With Donald Trump’s announcement of his picks for his administration’s economic advisors should he win the election this November, the spotlight has been put on the industry that first catapulted Trump to fame: commercial real estate.

On the list of advisors revealed this morning were such notable figures as Vornado Realty Trust CEO Steven Roth, Vector Group Ltd. CEO Howard Lorber and, of course, Colony Capital CEO Tom Barrack, who delivered a speech in support of his longtime friend during the Republican National Convention this July.

Trump, however, hasn’t been among the real estate industry’s most favored candidates in this election cycle. The industry as a whole has spent the most money on Ted Cruz, at more than $17.5 million, with Jeb Bush coming in second (at roughly $10.4 million) and Hillary Clinton third (at close to $9.00 million). Trump came in 11th for real estate funds contributed toward his campaign, at only $678,173, while even the less big business-friendly Bernie Sanders brought in $1.06 million.

Although Trump has for years capitalized on his image as a savvy real estate entrepreneur, the truth about his track record in the business is much more complicated. In the 1990s, he almost came to financial ruin as a result of issuing a personal guarantee for $830 million in property loans and was forced to haggle with multiple banks to resolve the situation when his assets underperformed, a mistake that few savvy real estate investors would make today. And according to Tony Schwartz, a ghostwriter who helped Trump write his autobiography “The Art of the Deal,” the Republican Presidential nominee lied prodigiously about how much he paid for his properties, the income those properties were bringing in, how much they were worth and so on.

According to CampaignMoney.com, in 2015 Steve Roth contributed $50,000 directly to the Republican National Committee, while Barrack helped create a pro-Trump super-PAC called Rebuilding America Now. The organization has spent a total of $4.43 million on the 2016 election so far. Among the super-PAC’s most generous contributors? Controversial Los Angeles developer Geoffrey Palmer, who made a $2 million donation, making him the single largest contributor to Trump’s campaign, according to Politico.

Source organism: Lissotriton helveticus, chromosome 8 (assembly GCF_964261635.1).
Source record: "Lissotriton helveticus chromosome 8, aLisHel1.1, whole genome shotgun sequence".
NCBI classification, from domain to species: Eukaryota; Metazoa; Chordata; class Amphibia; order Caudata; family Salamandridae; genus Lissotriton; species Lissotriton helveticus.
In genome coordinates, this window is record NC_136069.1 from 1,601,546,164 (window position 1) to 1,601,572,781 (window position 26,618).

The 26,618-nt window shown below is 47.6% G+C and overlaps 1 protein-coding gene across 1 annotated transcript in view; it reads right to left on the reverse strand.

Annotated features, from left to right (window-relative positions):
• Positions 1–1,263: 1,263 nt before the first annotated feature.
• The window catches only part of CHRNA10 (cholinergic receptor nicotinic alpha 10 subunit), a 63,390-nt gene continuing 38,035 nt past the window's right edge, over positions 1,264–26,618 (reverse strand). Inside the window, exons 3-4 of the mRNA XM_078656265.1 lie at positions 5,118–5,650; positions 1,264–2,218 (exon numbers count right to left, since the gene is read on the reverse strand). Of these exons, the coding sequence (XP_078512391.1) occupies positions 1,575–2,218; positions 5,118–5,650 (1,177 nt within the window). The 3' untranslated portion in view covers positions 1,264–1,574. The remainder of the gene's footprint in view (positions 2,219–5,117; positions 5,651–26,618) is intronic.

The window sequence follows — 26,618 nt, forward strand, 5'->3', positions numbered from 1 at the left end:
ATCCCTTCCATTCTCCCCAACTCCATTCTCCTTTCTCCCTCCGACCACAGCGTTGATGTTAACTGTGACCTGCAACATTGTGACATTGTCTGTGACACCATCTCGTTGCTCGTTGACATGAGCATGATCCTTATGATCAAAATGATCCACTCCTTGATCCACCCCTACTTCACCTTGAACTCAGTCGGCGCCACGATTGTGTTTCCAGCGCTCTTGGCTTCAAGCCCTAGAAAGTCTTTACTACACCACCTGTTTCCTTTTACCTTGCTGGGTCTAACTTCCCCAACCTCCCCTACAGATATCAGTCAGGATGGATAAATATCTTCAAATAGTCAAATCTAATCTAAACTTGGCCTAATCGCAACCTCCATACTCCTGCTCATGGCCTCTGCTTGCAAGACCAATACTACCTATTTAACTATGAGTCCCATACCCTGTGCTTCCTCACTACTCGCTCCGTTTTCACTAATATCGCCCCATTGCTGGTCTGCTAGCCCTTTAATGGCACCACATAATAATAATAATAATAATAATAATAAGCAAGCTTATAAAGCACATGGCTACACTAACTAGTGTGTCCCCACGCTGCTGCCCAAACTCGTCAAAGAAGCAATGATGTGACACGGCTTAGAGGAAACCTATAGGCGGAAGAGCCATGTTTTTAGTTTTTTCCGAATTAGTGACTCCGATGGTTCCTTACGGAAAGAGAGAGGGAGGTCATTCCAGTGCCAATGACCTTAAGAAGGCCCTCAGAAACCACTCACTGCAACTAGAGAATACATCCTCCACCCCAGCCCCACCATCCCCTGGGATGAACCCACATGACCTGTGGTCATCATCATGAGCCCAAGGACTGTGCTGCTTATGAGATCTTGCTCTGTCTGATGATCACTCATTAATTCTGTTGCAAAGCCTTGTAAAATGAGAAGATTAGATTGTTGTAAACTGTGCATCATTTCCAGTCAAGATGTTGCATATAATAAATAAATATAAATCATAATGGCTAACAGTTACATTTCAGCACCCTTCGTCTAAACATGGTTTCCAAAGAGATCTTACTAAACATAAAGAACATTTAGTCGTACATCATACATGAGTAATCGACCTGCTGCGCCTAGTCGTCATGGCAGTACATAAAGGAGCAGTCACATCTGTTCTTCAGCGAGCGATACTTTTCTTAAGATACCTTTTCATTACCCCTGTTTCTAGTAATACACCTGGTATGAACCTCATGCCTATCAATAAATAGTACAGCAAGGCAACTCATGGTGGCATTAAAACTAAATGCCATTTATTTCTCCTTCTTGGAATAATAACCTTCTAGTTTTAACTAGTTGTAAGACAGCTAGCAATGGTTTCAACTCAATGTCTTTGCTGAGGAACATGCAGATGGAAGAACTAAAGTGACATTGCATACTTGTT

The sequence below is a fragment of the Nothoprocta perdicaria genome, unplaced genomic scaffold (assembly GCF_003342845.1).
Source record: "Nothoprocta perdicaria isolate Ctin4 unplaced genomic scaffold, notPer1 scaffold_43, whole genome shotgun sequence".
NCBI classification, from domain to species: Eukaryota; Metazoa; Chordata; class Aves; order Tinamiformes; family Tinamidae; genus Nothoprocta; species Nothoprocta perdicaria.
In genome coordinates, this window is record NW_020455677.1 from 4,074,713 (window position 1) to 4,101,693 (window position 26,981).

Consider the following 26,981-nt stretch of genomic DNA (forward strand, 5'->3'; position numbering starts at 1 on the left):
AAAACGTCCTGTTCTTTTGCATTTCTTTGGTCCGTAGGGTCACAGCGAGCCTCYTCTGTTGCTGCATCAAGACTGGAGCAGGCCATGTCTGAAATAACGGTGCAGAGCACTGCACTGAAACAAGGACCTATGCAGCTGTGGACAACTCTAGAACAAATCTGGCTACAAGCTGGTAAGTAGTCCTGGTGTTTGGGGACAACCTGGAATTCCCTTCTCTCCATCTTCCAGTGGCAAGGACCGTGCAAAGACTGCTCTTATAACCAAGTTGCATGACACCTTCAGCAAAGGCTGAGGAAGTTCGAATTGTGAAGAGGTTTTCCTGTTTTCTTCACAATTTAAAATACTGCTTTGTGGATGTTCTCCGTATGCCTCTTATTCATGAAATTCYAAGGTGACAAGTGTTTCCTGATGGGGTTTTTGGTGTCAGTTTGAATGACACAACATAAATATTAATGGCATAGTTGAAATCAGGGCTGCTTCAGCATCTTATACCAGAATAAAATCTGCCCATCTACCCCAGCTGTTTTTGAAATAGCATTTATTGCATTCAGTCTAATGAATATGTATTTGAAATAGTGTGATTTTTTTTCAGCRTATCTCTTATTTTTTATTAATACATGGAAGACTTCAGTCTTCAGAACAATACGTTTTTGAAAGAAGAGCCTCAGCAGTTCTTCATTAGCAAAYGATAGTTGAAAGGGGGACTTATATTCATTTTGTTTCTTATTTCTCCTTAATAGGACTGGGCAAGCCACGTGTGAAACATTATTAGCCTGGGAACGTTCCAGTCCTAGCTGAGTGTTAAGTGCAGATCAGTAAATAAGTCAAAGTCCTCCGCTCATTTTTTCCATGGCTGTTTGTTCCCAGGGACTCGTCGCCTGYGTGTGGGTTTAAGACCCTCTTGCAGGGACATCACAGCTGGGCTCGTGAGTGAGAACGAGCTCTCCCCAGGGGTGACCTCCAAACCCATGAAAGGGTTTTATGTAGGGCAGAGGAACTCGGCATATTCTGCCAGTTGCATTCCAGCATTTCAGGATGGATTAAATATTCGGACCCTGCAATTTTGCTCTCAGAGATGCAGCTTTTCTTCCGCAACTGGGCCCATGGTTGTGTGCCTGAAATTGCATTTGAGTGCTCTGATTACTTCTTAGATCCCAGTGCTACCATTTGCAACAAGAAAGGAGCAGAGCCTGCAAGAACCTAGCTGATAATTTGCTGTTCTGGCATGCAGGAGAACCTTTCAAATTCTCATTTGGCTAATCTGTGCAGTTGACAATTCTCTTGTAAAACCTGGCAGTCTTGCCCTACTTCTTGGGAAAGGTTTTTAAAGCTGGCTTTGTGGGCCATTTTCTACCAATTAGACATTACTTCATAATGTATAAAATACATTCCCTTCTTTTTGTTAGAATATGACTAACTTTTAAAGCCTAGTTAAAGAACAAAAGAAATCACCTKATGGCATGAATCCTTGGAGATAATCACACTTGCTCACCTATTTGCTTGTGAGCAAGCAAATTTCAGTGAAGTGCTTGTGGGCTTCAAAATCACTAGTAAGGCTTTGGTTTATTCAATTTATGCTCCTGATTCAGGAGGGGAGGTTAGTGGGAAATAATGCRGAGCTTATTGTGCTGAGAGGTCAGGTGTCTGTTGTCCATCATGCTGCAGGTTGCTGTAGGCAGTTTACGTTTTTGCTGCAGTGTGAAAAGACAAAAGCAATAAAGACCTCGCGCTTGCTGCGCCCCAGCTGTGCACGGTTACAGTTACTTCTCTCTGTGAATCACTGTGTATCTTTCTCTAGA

These latest developments only highlight how much of a role the nation’s real estate industry plays in who gets elected to public office. Bloomberg reported as long ago as June that Trump was seeking support from many of the country’s real estate bigwigs, with Richard LeFrak and Steve Witkoff reported to attend his fundraising events along with Roth and Lorber.

According to data collected by the Center for Responsive Politics and posted by OpenSecrets.org, real estate-focused PACs have contributed a total of more than $8.5 million so far to this year’s presidential campaign, with 64 percent of the money going to Republican candidates and 36 percent to the Democrats.(That’s up slightly from past election cycles.)

The National Multi Housing Council, the Mortgage Bankers Association, the Real Estate Roundtable, NAIOP Real Estate Development Association, the Appraisal Institute and the Commercial Real Estate Finance Council all contributed money to candidates from both parties.

Some individual companies, on the other hand, appeared to strongly favor Democratic candidates, with Australian REIT Westfield Corp. contributing $7,035 to Democratic candidates, and none to the Republicans. Preit-Rubin Inc., for its part, contributed $10,400 to Democrats and zero to Republicans, and Watson Land Corp. contributed $1,000 to Democrats with no money going to Republicans. Meanwhile, recently formed REIT Forest City Enterprises contributed the same amount to candidates from both parties: $7,500.

Real estate investors have also been active “bundlers.” (Bundlers organize and collect campaign contributions from other donors and deliver the donations en masse. The Clinton campaign released information about bundlers who raised over $100,000.)

Overall, the Clinton campaign identified 39 bundlers associated with the real estate industry that raised $3.9 million.

Westfield’s Peter Lowy is one of the most active bundlers identified by Open Secrets. In all, he’s arranged $600,900 in contributions in all election cycles since 1990. Lightstone Group’s David Lichtenstein and Shiffy Lichtenstein have arranged $306,402 each.